Judge Daniel Kelly spent some time in Stake Land. It wasn't great to be honest.
Our review of Stake Land (Blu-ray), published August 2nd, 2011, is also available.
The most dangerous thing is to be alive
Stake Land is an atmospherically assembled but jerky genre experience; necessarily grim, but light on ample characterization or space to unleash its cacophony of undercooked notions.
Directed by Jim Mickle, Stake Land makes the mistake of forcing another vampire themed feature down our throats, at a time where the bloodsucking fiends have become perilously overexposed. The picture was clearly constructed economically, thusly rendering the lush and moody production design particularly impressive, but ultimately one gets the feeling Sake Land might have operated more rewardingly as a miniseries. In its current form the picture simply doesn't have enough time to get beneath the skin of its characters, or explore the various themes and apocalyptic conceits that Mickle seems determined to showcase.
A vampire plague has overtaken the USA, and quite possibly the world. The country has been turned into a burnt out death trap, with violent cults and infected monsters waiting to poach survivors at every turn. Following the gruesome and untimely demise of his parents, Martin (Connor Paolo, World Trade Center) teams up with the hardened Mister (Nick Damici, In the Cut) a cold man with a knack for killing vampires. Together the pair head for the North, where there lies the promise of a New Eden. However the journey is rife with danger, Martin and Mister falling victim to both foul creatures and a band of misguided villains who call themselves The Brotherhood.
Director Mickle shows a tremendous eye for location with Stake Land, concocting a believable and stylishly desolate world for his tale to unfold within. The landscapes are adequately barren and despairing, the filmmaker deploying some strong photographical flourishes to really drive the movie's nihilistic perspective home. It's a beautifully designed feature, using substantive cinematic quirks to inspire dread and hopelessness, a welcome relief from the hyperactive edits and glossy touches that green directors usually adorn this sort of genre picture with.
Stake Land opens strongly, quickly revealing a desire to detail death and misery in a punishingly gory fashion. Mickle sets things up promptly, instigating a road trip aura speedily, sending his leading duo into a landscape infested by ravenous demons. The effects are also surprisingly good, Mickle moving away from the cursed plateau of CGI, instead imbuing his antagonists with a sense of personality through expertly applied prosthetics. Stake Land is technically a very accomplished work, especially given its less than blockbusting budget. There's nothing overtly cheap about the way Mickle has presented this story, instead the filmmaker has utilized a nice line in strategic shot construction and simple but striking FX work to provide Stake Land with a professional hue.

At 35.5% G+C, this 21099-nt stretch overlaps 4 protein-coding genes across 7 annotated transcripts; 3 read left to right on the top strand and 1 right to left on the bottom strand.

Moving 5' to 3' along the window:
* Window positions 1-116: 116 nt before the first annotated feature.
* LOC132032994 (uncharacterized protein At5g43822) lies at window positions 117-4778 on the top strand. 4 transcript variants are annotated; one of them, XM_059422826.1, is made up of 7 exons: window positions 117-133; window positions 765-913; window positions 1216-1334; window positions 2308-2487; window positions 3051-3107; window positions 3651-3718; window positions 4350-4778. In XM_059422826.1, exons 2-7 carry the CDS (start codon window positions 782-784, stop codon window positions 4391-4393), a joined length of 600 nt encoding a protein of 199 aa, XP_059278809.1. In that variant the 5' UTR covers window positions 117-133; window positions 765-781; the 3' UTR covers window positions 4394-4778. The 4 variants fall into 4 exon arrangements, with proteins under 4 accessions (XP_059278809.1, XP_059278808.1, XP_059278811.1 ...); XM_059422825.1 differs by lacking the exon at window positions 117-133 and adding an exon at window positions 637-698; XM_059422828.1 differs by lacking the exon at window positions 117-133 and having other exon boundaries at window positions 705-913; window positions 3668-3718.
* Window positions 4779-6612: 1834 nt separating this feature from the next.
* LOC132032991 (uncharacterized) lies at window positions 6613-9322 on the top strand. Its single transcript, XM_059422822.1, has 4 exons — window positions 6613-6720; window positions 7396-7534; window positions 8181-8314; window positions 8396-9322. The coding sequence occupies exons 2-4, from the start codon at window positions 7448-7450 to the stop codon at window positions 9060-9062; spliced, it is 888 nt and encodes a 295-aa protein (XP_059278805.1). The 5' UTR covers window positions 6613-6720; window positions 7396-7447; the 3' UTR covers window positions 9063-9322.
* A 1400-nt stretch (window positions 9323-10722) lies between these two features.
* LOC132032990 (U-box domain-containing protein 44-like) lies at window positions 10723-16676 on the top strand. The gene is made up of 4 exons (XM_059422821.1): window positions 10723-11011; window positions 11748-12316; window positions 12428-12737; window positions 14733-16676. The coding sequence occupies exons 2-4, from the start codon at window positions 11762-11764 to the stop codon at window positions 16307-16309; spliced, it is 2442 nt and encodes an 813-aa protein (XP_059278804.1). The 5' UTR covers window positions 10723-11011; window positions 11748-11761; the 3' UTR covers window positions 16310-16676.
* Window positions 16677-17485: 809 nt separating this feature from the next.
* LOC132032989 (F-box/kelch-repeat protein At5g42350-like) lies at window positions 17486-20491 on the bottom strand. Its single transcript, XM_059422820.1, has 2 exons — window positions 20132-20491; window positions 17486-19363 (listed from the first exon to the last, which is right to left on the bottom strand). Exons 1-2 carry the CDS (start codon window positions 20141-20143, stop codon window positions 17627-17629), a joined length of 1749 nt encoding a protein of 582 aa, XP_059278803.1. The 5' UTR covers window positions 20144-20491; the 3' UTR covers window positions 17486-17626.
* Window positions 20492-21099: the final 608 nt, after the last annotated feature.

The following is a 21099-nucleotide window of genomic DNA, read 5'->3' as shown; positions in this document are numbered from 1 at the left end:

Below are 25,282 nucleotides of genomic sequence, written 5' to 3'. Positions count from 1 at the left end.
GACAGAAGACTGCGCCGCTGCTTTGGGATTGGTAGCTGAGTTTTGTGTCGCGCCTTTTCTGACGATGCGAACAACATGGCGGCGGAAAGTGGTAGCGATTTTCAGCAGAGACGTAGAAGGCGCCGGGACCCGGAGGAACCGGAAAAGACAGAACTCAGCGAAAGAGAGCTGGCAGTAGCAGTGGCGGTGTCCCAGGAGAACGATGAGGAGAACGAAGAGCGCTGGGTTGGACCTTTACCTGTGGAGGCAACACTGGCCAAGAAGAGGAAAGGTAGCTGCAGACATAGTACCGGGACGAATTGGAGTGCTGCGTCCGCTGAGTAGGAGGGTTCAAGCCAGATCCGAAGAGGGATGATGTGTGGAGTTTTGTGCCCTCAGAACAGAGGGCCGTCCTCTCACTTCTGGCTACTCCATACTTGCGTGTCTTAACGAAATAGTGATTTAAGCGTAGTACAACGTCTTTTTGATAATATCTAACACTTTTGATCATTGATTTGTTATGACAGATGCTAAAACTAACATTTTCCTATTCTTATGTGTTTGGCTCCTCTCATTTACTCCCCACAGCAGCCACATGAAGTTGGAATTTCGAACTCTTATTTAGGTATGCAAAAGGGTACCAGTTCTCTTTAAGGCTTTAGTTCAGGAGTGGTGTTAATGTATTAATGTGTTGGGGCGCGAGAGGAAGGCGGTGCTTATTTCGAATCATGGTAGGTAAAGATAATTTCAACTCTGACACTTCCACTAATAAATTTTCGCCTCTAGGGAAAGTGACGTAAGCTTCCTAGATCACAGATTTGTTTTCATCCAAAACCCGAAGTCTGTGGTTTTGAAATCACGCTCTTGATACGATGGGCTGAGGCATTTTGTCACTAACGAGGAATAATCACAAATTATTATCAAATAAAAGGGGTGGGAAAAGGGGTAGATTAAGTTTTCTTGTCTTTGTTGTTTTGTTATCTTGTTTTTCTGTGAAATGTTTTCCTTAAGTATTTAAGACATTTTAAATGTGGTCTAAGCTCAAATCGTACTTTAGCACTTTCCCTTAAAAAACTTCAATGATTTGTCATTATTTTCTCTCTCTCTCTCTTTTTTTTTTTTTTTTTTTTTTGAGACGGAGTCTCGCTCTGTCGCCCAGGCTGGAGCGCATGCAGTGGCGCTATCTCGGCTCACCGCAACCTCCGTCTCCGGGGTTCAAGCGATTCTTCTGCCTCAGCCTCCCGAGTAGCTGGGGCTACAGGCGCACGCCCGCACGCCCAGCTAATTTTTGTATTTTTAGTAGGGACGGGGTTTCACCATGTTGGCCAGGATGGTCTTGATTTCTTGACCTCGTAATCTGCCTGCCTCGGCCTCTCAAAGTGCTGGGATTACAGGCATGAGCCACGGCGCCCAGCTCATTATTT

The script is a mixed bag, primarily because Mickle tries to do too much in one film. Dabbling with themes of loss, religion and chaos, Stake Land spreads itself thinly, never fully indulging the audiences' whim to understand and appreciate the feature's heroes. The acting on show is nothing special (a little stilted in parts), but the main trouble is the lack of focus or depth apparent in the screenplay. I'm not sure how much the filmmaker ever intends viewers to empathize with the gruff Mister, but there's no way the persona of Martin was meant to translate so vacantly onscreen. A clumsy narrative tool is utilized numerous times, presumably applied in post-production to help remedy the leading character's lack of tangible emotion, but it reeks of a sour and slapdash move by a director aware of a crucial and ultimately unfixable flaw within his own art.
Stake Land also meanders a little too hastily, offering up new subplots and characters without ever really giving them sufficient time to leave a mark. It's for this reason, alongside the story's naturally sprawling structure, that I feel Stake Land might have played a lot more confidently on the small screen.
The DVD looks sharp, exploiting Mickle's undeniable visual strengths to the maximum. The only bonus features are a pair of commentaries, neither of which is that great. One is purely fixated on the film's technical attributes; the other is a more cast orientated affair. I can't say I was bowled over by either, my disappointment compounded by the fact this release has no other notable bonus content. Sigh.
Guilty, but there's definitely some merit here.
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Scales of Justice
Studio: Dark Sky Films
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